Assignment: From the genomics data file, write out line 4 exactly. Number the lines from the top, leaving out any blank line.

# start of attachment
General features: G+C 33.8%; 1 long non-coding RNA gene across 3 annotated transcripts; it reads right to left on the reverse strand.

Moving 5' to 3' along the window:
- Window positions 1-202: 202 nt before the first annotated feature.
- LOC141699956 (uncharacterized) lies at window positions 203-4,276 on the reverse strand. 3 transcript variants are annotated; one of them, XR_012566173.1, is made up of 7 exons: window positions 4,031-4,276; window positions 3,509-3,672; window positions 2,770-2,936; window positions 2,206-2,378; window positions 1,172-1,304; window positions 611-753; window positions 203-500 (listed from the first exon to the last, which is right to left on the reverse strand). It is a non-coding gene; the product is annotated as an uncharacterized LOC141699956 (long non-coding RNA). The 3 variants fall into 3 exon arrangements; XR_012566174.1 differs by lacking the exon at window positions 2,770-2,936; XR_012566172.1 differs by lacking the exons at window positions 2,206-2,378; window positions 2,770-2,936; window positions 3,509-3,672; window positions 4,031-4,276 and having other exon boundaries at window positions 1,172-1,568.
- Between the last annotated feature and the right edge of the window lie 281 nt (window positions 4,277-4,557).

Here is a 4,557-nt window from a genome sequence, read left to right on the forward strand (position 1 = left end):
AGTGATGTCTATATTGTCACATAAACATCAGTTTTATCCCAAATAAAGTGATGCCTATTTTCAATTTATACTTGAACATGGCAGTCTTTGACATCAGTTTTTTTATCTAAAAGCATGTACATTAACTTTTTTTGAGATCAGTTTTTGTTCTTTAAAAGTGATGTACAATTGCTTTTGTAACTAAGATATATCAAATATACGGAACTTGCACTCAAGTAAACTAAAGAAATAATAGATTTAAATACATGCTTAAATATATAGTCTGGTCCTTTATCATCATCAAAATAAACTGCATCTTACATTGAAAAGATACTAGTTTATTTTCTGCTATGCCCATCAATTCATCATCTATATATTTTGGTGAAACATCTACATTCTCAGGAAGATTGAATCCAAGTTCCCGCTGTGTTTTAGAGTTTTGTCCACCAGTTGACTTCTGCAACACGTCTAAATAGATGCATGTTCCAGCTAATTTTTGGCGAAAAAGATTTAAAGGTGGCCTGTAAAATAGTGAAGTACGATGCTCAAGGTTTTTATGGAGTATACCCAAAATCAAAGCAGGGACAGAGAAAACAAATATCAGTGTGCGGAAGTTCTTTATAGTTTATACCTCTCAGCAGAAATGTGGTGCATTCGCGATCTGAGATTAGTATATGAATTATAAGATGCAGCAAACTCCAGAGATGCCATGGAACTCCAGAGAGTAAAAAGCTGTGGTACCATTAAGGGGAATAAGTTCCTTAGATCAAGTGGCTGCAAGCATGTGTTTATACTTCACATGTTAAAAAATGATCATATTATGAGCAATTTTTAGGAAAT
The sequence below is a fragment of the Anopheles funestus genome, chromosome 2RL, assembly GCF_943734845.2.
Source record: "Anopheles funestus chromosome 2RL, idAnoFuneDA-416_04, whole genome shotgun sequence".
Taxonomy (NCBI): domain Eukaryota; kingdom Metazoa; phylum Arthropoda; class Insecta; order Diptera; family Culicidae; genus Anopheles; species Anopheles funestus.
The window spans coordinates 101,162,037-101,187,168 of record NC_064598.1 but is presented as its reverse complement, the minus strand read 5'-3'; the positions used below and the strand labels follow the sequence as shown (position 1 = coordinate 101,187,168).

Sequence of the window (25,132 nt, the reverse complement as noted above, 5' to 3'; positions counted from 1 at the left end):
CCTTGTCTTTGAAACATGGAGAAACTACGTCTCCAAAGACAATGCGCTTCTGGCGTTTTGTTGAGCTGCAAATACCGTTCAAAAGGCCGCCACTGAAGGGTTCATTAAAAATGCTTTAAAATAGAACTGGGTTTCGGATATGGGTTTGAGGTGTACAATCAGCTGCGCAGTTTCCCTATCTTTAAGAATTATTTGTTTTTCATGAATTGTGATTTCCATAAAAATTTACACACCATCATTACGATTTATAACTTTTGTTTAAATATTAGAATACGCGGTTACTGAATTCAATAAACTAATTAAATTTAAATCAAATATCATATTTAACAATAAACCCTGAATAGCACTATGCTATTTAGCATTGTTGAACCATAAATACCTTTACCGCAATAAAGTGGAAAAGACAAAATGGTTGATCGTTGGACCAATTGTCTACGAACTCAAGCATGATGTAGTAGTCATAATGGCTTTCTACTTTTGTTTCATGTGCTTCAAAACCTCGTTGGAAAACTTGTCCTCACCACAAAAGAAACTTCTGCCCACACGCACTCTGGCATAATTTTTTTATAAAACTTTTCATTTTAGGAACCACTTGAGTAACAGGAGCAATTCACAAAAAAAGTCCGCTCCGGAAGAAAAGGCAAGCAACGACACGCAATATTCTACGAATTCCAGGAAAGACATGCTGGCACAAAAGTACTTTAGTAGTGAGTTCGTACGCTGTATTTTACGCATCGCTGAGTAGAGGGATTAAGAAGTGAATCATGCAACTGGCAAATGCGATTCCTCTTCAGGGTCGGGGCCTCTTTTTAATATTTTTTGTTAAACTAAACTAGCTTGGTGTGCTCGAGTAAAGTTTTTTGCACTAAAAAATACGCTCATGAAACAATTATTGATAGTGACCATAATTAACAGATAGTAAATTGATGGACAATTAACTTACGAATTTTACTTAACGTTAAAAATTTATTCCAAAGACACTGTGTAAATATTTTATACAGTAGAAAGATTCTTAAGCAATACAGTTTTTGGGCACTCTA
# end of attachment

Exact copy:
- LOC141699956 (uncharacterized) lies at window positions 203-4,276 on the reverse strand. 3 transcript variants are annotated; one of them, XR_012566173.1, is made up of 7 exons: window positions 4,031-4,276; window positions 3,509-3,672; window positions 2,770-2,936; window positions 2,206-2,378; window positions 1,172-1,304; window positions 611-753; window positions 203-500 (listed from the first exon to the last, which is right to left on the reverse strand). It is a non-coding gene; the product is annotated as an uncharacterized LOC141699956 (long non-coding RNA). The 3 variants fall into 3 exon arrangements; XR_012566174.1 differs by lacking the exon at window positions 2,770-2,936; XR_012566172.1 differs by lacking the exons at window positions 2,206-2,378; window positions 2,770-2,936; window positions 3,509-3,672; window positions 4,031-4,276 and having other exon boundaries at window positions 1,172-1,568.